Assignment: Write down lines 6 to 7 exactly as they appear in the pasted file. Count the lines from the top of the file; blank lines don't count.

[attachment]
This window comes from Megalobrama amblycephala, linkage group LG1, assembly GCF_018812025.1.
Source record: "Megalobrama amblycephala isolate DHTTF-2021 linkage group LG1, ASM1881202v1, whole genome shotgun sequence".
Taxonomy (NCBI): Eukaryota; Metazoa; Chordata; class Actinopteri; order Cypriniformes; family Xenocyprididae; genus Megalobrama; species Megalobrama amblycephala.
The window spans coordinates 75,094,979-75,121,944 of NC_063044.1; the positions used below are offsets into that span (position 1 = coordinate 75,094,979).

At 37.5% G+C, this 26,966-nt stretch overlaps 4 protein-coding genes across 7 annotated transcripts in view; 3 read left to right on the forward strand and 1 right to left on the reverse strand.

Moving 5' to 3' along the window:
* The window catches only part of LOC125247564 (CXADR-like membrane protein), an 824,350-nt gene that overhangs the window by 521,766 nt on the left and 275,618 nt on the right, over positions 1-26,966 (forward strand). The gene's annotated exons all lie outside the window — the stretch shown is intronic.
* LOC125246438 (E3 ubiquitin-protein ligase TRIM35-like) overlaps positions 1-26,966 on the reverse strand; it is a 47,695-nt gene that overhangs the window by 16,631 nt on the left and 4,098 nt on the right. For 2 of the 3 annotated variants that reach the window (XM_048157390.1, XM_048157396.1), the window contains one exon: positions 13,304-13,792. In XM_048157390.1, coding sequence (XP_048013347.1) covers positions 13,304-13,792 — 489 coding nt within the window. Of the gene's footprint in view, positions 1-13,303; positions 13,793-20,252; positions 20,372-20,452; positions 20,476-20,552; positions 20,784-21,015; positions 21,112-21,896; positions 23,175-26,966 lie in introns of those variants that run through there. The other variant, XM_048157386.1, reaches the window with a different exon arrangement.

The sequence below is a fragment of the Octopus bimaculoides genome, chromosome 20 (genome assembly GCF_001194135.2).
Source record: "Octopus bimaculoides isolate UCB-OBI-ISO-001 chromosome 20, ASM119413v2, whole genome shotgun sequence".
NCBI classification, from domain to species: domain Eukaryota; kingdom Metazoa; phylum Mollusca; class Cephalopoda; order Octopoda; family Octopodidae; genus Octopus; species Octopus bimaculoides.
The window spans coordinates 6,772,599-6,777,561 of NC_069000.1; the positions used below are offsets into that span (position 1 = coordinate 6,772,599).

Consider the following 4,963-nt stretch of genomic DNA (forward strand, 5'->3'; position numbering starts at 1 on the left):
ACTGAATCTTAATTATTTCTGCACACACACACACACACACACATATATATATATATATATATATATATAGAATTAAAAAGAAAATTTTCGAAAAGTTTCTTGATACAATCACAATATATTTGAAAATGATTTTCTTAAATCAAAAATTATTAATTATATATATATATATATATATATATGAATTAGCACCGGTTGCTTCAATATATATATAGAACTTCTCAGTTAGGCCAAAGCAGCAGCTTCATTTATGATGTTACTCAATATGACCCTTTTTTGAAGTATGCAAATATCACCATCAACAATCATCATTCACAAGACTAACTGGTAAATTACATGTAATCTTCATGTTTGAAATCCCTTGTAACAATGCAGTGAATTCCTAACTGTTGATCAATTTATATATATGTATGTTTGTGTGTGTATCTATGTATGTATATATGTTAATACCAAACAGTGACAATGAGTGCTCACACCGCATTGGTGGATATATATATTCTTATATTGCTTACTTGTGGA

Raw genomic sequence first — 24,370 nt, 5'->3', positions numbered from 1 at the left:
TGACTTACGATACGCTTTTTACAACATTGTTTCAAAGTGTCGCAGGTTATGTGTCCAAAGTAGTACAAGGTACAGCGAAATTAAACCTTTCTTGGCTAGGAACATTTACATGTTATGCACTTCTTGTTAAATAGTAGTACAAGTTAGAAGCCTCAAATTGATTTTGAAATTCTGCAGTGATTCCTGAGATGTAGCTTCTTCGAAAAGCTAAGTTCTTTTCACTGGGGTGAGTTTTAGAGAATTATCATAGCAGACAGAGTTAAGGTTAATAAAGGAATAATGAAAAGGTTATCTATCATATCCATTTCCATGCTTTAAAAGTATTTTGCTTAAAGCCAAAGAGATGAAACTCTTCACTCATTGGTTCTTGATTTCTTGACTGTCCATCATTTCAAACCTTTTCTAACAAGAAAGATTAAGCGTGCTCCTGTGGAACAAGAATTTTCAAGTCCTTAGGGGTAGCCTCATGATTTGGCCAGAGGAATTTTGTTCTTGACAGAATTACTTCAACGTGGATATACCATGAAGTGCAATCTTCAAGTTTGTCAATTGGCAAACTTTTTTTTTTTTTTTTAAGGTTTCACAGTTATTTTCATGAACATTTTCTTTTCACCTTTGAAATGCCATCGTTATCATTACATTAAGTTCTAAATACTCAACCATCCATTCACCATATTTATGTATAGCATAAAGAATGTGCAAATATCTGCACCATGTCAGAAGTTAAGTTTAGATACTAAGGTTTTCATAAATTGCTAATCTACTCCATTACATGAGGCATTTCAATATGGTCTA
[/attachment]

Moving 5' to 3' along the window:
* The window catches only part of LOC125247564 (CXADR-like membrane protein), an 824,350-nt gene that overhangs the window by 521,766 nt on the left and 275,618 nt on the right, over positions 1-26,966 (forward strand). The gene's annotated exons all lie outside the window — the stretch shown is intronic.